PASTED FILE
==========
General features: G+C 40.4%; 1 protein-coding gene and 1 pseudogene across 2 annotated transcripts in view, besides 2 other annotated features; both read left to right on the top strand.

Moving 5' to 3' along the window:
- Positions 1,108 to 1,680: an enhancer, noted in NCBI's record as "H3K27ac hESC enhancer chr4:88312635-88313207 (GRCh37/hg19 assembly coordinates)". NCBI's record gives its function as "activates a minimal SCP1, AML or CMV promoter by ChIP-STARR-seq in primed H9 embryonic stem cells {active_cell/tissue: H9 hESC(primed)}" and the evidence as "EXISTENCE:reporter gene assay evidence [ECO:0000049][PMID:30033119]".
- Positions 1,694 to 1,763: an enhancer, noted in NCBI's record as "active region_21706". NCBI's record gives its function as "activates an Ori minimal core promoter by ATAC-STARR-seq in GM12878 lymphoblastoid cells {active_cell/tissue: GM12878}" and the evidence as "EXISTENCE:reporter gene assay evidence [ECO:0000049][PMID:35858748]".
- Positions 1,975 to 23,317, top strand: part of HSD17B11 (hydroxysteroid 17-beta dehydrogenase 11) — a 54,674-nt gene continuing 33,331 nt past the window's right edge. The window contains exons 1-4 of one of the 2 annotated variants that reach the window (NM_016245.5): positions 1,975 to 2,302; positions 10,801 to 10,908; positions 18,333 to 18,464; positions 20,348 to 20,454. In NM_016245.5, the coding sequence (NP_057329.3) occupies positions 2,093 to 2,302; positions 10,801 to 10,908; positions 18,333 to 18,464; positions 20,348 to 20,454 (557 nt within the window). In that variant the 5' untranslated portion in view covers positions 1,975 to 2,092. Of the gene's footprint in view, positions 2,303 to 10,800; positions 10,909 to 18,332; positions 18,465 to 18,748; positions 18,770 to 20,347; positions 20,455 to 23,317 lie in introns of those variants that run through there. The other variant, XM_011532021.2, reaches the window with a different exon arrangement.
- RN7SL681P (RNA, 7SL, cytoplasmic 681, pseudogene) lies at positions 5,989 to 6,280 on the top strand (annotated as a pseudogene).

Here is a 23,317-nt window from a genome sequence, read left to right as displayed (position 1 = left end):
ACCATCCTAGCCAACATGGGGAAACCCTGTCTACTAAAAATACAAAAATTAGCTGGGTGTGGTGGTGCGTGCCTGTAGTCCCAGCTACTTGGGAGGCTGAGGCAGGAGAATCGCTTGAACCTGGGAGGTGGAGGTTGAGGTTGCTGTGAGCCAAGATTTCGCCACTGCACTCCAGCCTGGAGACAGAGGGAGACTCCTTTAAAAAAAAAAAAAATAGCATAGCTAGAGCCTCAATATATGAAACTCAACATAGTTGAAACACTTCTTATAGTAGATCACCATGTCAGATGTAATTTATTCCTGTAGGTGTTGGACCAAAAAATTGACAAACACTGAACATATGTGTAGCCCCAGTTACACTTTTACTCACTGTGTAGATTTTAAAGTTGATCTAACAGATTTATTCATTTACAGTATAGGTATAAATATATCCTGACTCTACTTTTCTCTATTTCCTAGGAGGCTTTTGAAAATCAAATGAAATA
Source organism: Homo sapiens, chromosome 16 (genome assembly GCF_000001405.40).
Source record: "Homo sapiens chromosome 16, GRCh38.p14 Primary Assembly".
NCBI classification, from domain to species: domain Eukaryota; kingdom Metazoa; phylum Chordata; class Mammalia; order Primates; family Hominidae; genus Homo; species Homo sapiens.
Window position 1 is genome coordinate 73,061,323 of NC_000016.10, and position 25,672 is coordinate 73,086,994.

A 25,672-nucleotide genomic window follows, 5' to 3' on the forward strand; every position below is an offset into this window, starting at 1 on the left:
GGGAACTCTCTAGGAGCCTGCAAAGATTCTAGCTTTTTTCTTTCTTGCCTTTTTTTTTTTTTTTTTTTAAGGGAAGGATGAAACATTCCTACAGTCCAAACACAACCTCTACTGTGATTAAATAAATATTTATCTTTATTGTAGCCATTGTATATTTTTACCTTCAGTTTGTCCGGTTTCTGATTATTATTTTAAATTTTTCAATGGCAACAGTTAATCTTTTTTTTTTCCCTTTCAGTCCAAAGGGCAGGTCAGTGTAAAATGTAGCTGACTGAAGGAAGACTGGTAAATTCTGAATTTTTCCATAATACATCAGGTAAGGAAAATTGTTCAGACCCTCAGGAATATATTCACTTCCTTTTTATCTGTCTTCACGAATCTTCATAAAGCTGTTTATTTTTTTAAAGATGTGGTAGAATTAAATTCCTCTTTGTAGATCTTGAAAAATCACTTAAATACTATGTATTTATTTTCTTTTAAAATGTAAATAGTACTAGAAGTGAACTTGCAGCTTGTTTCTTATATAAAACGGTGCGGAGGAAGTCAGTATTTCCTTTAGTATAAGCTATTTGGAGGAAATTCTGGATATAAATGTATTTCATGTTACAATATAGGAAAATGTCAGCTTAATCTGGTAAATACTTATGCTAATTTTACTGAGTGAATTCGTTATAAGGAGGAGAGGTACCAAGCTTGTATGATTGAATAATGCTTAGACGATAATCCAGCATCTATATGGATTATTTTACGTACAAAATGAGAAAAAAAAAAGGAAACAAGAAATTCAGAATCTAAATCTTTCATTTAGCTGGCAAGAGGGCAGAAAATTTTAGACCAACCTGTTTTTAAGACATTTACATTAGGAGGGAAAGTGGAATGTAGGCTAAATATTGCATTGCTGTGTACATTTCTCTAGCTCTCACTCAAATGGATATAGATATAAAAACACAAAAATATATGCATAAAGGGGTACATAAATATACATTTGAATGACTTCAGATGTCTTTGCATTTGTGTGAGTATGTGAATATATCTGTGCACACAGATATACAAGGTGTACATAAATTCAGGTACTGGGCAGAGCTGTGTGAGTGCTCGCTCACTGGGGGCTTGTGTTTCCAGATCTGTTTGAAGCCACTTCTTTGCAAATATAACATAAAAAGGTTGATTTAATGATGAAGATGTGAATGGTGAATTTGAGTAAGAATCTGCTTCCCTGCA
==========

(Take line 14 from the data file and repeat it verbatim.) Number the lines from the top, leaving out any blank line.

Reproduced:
GGGAACTCTCTAGGAGCCTGCAAAGATTCTAGCTTTTTTCTTTCTTGCCTTTTTTTTTTTTTTTTTTTAAGGGAAGGATGAAACATTCCTACAGTCCAAACACAACCTCTACTGTGATTAAATAAATATTTATCTTTATTGTAGCCATTGTATATTTTTACCTTCAGTTTGTCCGGTTTCTGATTATTATTTTAAATTTTTCAATGGCAACAGTTAATCTTTTTTTTTTCCCTTTCAGTCCAAAGGGCAGGTCAGTGTAAAATGTAGCTGACTGAAGGAAGACTGGTAAATTCTGAATTTTTCCATAATACATCAGGTAAGGAAAATTGTTCAGACCCTCAGGAATATATTCACTTCCTTTTTATCTGTCTTCACGAATCTTCATAAAGCTGTTTATTTTTTTAAAGATGTGGTAGAATTAAATTCCTCTTTGTAGATCTTGAAAAATCACTTAAATACTATGTATTTATTTTCTTTTAAAATGTAAATAGTACTAGAAGTGAACTTGCAGCTTGTTTCTTATATAAAACGGTGCGGAGGAAGTCAGTATTTCCTTTAGTATAAGCTATTTGGAGGAAATTCTGGATATAAATGTATTTCATGTTACAATATAGGAAAATGTCAGCTTAATCTGGTAAATACTTATGCTAATTTTACTGAGTGAATTCGTTATAAGGAGGAGAGGTACCAAGCTTGTATGATTGAATAATGCTTAGACGATAATCCAGCATCTATATGGATTATTTTACGTACAAAATGAGAAAAAAAAAAGGAAACAAGAAATTCAGAATCTAAATCTTTCATTTAGCTGGCAAGAGGGCAGAAAATTTTAGACCAACCTGTTTTTAAGACATTTACATTAGGAGGGAAAGTGGAATGTAGGCTAAATATTGCATTGCTGTGTACATTTCTCTAGCTCTCACTCAAATGGATATAGATATAAAAACACAAAAATATATGCATAAAGGGGTACATAAATATACATTTGAATGACTTCAGATGTCTTTGCATTTGTGTGAGTATGTGAATATATCTGTGCACACAGATATACAAGGTGTACATAAATTCAGGTACTGGGCAGAGCTGTGTGAGTGCTCGCTCACTGGGGGCTTGTGTTTCCAGATCTGTTTGAAGCCACTTCTTTGCAAATATAACATAAAAAGGTTGATTTAATGATGAAGATGTGAATGGTGAATTTGAGTAAGAATCTGCTTCCCTGCA